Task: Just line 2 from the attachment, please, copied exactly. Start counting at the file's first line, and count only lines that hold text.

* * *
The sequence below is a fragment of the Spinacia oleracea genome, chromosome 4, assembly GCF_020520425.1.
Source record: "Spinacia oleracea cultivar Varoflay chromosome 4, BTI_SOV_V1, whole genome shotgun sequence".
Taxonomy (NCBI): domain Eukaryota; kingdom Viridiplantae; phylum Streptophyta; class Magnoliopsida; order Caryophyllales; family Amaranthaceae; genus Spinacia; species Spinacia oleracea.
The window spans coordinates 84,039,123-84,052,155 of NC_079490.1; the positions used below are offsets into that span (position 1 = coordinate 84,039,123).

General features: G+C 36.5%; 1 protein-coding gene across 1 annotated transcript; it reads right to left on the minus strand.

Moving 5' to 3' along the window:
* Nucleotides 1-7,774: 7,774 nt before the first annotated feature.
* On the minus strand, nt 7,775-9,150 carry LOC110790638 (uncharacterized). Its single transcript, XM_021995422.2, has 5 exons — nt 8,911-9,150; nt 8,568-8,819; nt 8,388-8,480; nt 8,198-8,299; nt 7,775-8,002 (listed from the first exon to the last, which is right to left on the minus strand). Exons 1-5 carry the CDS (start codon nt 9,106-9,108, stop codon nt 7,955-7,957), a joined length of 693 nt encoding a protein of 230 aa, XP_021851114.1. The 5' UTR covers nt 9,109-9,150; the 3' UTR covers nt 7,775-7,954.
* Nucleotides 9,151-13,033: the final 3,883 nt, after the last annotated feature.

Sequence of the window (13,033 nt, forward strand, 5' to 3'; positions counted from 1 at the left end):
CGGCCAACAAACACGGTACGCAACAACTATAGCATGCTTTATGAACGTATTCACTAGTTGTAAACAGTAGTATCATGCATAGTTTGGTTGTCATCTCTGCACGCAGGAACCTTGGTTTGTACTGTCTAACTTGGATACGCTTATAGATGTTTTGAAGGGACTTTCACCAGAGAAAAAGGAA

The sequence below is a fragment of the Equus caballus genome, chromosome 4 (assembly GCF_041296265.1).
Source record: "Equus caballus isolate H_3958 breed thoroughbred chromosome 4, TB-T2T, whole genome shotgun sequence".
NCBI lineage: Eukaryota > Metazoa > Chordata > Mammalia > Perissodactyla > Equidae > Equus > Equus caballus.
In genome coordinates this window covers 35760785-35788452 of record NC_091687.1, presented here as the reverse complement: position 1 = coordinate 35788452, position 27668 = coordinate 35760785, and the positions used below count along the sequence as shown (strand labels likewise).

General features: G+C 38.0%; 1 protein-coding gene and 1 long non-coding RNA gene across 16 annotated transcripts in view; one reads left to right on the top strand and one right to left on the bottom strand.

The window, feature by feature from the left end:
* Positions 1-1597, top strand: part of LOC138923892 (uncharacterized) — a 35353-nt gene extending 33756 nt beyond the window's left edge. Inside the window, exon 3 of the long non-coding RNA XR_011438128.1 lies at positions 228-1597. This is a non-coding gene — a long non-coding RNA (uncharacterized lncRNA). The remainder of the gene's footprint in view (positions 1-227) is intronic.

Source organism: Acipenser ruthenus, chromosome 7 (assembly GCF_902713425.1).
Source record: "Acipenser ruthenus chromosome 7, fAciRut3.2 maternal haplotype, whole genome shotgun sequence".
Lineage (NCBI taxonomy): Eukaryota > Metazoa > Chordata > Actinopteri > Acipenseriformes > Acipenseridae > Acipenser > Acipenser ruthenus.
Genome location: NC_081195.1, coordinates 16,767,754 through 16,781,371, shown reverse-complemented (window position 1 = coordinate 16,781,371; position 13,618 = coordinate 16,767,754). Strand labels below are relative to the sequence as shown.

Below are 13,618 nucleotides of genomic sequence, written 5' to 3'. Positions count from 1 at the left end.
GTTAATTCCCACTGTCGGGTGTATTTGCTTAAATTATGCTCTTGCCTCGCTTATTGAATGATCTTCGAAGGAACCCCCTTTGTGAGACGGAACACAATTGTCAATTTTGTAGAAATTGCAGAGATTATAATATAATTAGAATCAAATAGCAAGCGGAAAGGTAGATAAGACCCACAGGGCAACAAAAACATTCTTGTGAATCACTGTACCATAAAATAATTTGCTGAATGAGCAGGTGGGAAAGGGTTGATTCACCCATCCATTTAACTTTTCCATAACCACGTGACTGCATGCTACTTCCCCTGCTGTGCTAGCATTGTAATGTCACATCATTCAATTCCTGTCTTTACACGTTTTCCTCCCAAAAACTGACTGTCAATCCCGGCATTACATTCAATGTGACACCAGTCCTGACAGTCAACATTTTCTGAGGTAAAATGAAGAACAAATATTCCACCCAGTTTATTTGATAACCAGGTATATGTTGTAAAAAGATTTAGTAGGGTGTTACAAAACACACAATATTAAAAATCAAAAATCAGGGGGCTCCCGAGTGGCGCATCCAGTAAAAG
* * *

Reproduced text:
Source record: "Spinacia oleracea cultivar Varoflay chromosome 4, BTI_SOV_V1, whole genome shotgun sequence".